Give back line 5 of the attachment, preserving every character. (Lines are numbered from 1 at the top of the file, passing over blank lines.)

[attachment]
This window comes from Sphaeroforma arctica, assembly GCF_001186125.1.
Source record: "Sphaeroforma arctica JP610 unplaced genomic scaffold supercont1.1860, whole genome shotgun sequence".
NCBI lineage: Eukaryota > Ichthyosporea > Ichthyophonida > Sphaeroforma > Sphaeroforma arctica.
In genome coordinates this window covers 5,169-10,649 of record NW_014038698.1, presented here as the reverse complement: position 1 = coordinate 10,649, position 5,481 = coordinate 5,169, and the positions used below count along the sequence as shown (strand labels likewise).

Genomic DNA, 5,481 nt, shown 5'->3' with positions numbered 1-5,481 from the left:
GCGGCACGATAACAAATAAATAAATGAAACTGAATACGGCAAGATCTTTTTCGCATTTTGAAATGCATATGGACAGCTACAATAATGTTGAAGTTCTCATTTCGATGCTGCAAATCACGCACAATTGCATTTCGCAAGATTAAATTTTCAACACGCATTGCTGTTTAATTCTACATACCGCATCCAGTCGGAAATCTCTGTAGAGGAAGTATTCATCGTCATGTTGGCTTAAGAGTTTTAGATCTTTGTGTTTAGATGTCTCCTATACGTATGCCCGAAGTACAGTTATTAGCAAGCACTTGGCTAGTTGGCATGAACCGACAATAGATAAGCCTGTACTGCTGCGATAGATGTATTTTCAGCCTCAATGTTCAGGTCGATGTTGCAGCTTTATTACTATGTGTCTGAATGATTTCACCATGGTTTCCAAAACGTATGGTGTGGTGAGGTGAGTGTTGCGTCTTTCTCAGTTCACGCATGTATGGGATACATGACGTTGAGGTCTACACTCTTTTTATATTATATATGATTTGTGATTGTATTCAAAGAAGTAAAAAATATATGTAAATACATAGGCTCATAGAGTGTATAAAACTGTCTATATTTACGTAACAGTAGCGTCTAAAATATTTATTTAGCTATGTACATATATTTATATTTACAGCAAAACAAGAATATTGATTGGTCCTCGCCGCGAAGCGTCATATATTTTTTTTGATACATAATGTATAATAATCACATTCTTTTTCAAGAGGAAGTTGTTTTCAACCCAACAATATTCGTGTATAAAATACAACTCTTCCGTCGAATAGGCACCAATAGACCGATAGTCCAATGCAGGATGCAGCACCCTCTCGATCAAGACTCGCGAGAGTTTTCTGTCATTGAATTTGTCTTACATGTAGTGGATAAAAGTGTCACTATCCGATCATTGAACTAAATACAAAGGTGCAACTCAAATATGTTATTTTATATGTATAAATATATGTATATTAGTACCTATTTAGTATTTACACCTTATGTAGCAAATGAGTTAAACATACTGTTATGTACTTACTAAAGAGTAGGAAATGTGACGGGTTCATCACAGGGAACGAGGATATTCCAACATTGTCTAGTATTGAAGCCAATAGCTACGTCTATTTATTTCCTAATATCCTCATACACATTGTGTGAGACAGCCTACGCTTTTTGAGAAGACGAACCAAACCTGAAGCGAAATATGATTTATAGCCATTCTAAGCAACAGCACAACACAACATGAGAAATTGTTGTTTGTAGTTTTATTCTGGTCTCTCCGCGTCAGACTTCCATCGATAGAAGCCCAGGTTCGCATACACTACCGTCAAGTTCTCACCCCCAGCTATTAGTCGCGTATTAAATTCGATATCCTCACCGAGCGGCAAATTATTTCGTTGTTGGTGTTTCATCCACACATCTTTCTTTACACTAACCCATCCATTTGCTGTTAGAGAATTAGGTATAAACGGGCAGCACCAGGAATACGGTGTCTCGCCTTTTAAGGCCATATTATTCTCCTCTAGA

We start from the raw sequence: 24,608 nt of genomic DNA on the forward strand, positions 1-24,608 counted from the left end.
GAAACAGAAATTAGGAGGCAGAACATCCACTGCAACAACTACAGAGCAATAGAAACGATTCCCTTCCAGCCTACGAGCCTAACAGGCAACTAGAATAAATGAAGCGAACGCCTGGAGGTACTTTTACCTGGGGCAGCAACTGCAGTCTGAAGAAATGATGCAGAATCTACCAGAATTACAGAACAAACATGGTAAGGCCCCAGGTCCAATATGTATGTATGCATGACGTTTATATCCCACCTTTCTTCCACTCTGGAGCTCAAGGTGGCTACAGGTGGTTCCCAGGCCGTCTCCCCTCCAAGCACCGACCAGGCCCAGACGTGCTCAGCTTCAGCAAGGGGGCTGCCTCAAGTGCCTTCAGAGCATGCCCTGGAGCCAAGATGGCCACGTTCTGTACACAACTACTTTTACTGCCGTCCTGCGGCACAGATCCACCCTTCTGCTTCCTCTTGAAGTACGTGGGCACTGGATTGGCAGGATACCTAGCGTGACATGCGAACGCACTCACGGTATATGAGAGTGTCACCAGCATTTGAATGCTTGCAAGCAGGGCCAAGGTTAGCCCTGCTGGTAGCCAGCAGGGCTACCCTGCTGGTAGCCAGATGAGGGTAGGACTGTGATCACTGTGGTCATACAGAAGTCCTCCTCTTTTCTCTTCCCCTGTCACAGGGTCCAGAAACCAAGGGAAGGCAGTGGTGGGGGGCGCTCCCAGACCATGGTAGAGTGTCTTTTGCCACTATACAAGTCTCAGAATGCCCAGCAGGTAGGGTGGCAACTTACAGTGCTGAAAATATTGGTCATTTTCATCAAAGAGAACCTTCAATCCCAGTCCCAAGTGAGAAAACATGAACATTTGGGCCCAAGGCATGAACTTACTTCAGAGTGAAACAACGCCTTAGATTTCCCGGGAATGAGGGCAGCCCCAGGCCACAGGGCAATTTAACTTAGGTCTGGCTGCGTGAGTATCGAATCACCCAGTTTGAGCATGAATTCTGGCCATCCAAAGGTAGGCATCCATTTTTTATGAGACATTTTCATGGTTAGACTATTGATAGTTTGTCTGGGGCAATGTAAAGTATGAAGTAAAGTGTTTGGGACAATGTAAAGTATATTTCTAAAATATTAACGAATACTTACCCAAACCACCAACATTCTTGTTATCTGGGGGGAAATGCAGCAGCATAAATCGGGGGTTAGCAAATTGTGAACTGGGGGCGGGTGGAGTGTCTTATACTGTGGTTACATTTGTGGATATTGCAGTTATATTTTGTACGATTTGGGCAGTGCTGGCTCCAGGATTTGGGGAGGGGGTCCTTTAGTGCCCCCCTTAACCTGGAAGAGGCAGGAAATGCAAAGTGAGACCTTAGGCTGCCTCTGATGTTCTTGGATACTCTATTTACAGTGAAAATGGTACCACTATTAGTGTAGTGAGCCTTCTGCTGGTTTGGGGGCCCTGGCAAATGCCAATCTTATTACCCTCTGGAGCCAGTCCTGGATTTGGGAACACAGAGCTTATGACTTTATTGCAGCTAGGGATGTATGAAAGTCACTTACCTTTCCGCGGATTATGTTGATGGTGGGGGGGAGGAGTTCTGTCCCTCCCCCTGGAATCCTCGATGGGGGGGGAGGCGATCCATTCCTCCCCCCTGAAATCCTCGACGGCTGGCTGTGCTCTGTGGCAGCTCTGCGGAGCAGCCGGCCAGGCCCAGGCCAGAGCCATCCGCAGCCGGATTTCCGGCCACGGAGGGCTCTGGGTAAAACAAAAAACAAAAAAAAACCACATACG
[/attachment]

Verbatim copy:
Genomic DNA, 5,481 nt, shown 5'->3' with positions numbered 1-5,481 from the left: